‘Heart full of Soul’ has a classic chorus-plus-distortion guitar sound and is far better than the Yardbirds’ original in my highly subjective opinion. Everything is deconstructed down to its bare essentials, in a way that owes more to lumpen glam than punk, and as a result is ten times as powerful. Anne-Marie’s straining, yelping vocal is very sexy in a goth girl next door, Kim Wilde kind of way. ‘Can the Can’ is more perfect gothic bubblegum, but done completely straight and deadpan in spite of the absurd “eagle meets the tiger” lyrics- no more absurd than Ghost Dance’s own though, I suppose. Again, Anne-Marie comes over very sexy on the breakdown section, and does a fine scream, though she’s definitely more Joan Jett than Suzi Quatro.

  ‘Last Train’ is taken from the third EP, and a change of producer definitely shows in the clearer, crisper sound. This album is generally quite muffled all the way through, and I’m not sure if that’s due to the quality of the vinyl or the recording. Anyway, there’s a single-string Sisters of Mercy guitar riff, a four-square, bass-driven verse, and then the riff kicks back in for the chorus. The “last train” itself works both as mythic archetype and a social-realist reference to the actual last train from say, Leeds to Sowerby Bridge that your average Ghost Dance fan may find himself running for after the show. Indeed, he’ll probably be worrying about missing it while they’re playing this song, and may have to leave early to catch it, cursing his parents- so the hookline “take me anywhere but home” resonates particularly strongly. Going to gigs by train is probably an experience quite particular to growing up in small northern valley towns; incidentally, the Sisters wrote quite a few train songs as well, making it something of a classic northern gothic theme.

  Also from the third EP, ‘A Deeper Blue’ is built around a descending, circular riff and a surprisingly melodic chorus, probably stolen from ‘Blue Turk’ by Alice Cooper, providing more evidence of Ghost Dance’s glam rock roots. The hardcore punk-goth bridge section is definitely more Skeletal Family than Sisters derived. There’s also a fine, almost FM-rock guitar solo, and a neo-psychedelic fade-out.

  Side two opens with two of the band’s earliest numbers. ‘Yesterday Again’ is an old Skeletal Family song, also covered by Jude the Obscure. It’s a classic minimalist goth ballad, built on a pulsing, one-note synthesiser bassline that recalls the Sisters’ ‘Afterhours,’ a heavily echoed, minor-key guitar riff set on repeat and a ‘China Girl’ glam descend chorus. A break-up song that positively wallows in glorious self-pity, it’s wonderfully simplistic, even though by the end you expect it to turn into the Sisters’ ‘Some kind of Stranger’ at any moment- you can easily sing one song over the other… Roxy Music’s ‘Both Ends Burning’ is rendered as a straight-ahead rocker, with the drum machine set on autopilot and Marx playing the same three chords repeatedly over the top, the glam descend once again. It works though, and perfectly illustrates Ghost Dance’s seductive naivety. Despite the various members’ past experience in several successful groups, there’s a local-band amateurishness throughout proceedings, a DIY, primitive ethos that’s almost Billy Childish-like in theory, if not in actual sound. I guess that you could get away with that kind of thing in the 1980s, in a way that you certainly couldn’t now.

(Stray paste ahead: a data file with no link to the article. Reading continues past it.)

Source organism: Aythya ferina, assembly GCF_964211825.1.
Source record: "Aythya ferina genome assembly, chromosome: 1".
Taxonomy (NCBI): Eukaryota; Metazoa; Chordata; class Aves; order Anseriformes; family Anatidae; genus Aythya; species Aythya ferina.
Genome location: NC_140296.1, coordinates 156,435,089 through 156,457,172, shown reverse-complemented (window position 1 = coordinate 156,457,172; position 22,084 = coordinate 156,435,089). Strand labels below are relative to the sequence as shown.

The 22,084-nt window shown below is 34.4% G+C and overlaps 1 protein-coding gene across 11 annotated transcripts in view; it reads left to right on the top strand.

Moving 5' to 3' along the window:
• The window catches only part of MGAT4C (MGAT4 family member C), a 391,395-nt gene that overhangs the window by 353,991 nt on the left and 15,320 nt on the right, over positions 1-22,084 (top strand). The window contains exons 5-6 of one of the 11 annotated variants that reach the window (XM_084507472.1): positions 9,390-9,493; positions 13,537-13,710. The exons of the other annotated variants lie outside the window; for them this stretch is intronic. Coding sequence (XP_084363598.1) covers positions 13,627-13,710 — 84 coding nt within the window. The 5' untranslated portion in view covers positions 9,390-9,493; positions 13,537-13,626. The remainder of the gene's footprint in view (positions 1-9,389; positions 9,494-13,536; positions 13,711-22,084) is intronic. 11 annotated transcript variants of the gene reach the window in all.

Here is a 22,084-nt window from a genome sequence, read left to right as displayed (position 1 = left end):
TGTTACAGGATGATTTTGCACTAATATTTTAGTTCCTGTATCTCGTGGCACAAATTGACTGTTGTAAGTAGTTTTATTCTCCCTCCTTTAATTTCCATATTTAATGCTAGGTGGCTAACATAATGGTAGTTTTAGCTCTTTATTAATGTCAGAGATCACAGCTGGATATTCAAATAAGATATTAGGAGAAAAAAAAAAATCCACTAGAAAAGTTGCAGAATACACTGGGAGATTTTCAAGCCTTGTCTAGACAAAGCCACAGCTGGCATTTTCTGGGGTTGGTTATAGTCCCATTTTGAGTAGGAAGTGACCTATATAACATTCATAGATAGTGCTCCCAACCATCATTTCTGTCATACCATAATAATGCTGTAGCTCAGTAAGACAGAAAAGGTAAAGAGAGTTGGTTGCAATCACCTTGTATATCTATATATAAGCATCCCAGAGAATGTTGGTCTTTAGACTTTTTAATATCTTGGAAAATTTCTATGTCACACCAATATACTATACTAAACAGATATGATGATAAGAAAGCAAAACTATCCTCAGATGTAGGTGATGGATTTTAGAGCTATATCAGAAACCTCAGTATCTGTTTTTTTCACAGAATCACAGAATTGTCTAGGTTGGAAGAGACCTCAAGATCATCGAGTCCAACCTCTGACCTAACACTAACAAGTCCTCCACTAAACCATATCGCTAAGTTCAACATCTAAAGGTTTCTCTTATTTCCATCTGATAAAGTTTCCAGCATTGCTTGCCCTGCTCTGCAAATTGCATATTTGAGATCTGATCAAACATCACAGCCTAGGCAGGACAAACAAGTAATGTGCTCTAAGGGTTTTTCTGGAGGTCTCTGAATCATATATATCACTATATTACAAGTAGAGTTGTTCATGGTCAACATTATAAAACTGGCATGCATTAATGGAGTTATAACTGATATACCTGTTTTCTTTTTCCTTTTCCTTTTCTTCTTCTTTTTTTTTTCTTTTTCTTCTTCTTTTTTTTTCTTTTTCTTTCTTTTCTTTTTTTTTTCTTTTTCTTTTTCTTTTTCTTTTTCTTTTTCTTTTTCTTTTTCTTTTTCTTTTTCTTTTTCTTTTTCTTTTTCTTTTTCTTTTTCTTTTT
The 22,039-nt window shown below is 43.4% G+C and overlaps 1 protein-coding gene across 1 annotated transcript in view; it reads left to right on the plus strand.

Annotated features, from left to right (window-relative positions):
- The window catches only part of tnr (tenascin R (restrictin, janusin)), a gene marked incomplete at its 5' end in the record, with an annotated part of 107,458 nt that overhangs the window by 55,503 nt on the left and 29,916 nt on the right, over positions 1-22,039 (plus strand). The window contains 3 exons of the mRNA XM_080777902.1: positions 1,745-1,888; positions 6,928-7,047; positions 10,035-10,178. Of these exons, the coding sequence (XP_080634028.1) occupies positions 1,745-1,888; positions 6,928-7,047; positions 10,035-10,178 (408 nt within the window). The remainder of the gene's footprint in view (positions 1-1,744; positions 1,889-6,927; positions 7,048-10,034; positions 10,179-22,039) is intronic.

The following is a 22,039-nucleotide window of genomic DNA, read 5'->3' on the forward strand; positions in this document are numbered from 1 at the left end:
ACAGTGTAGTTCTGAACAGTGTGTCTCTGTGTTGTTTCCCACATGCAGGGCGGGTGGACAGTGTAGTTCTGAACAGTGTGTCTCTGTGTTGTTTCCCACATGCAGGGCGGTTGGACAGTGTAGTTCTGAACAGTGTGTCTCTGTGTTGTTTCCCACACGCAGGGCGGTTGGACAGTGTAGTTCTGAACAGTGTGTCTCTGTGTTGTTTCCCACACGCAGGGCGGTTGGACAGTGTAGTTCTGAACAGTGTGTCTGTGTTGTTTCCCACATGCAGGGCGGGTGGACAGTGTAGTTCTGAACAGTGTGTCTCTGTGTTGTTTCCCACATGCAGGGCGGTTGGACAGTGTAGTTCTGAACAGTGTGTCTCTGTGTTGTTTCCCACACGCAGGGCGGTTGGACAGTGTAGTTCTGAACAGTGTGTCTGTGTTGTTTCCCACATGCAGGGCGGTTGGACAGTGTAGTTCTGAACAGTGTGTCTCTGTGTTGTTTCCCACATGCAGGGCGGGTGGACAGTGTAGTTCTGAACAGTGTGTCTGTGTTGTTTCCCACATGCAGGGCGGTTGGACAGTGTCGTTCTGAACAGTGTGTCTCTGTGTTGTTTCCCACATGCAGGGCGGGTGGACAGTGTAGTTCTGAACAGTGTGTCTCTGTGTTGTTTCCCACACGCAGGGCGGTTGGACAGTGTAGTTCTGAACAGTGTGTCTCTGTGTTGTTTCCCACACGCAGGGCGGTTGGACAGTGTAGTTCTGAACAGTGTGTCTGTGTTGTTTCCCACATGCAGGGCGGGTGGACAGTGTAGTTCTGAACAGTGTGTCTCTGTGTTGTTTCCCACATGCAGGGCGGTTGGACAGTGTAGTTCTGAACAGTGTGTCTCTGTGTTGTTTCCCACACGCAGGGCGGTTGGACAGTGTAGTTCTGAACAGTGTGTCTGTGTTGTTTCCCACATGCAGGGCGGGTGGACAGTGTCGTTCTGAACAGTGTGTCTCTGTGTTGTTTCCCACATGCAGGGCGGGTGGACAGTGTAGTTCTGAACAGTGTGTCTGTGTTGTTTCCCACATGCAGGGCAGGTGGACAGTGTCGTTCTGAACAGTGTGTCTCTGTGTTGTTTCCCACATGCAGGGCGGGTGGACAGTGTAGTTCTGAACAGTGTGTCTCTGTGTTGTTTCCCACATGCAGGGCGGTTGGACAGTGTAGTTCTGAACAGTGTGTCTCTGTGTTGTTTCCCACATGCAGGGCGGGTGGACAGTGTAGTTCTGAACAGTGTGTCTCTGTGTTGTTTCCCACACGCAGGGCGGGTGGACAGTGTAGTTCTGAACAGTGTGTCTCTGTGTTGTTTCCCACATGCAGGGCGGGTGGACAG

Some- but not all- of that innocence had evaporated by the time of the band’s third single. ‘Grip of Love’ may be the band’s finest moment, a perfectly-conceived pop song with a great galloping rhythm and cleaner production than the previous two EPs. By now Richard Steele had joined on second guitar, and so the chorus-distortion main riff is underpinned by chiming 12-string. Yet its b-side, ‘Where Spirits Fly’ is a curiously charmless affair; driving and dynamic, it’s effective but formulaic. Of course, all of Ghost Dance’s songs are formulaic, but this one is too slick so as to sound almost cynical. It’s not a bad song- it was an old Sisters number that they never recorded- but it’s not one of my favourites. The album ends with ‘Radar Love,’ another cover that surpasses the stodgy original. There’s a driving bassline, a cute squeal from Anne-Marie, a top flight drum machine solo and then one of the great low E down the neck guitar scrapes on record. It jumps at the end though.

  After this, Anne-Marie went blonde, they replaced Pandora with a mere mortal (John Grant), and produced one last great EP- though I disliked it at the time- before signing to Chrysalis and re-emerging in 1989 as an AOR pop-rock outfit denying any gothic connection whatsoever. They lost all their old fans, failed to gain any new ones, flopped miserably and split up- though goth was dead in the water by the beginning of the 90s anyway, killed by the double-whammy of grunge and acid house. Etch briefly joined the Mission, and Richard Steele ended up in big-in-America ‘90s glam-rockers Spacehog, alongside members of cult Leeds fellow travellers the Dust Devils. Anne-Marie has recently been singing with a reformed Skeletal Family, having apparently spent the intervening years living the normal life, having kids and so on. And of the whereabouts of the great Gary Marx, I know nowt.

  This stuff has aged surprisingly well. It owes more to Kim Wilde, Joan Jett and the Sweet than Joy Division, and could still show the likes of The Killers a thing or too. It’s just classic pop music, gothic bubblegum indeed that still has me in the grip of love.

 

(edit: Etch also played in minimally-monikered and mightily-mulletted, but actually quite good on their day Bradford Metallers Loud, while Gary Marx can be found here: www.garymarx.com

And see also: www.ghostdance.co.uk )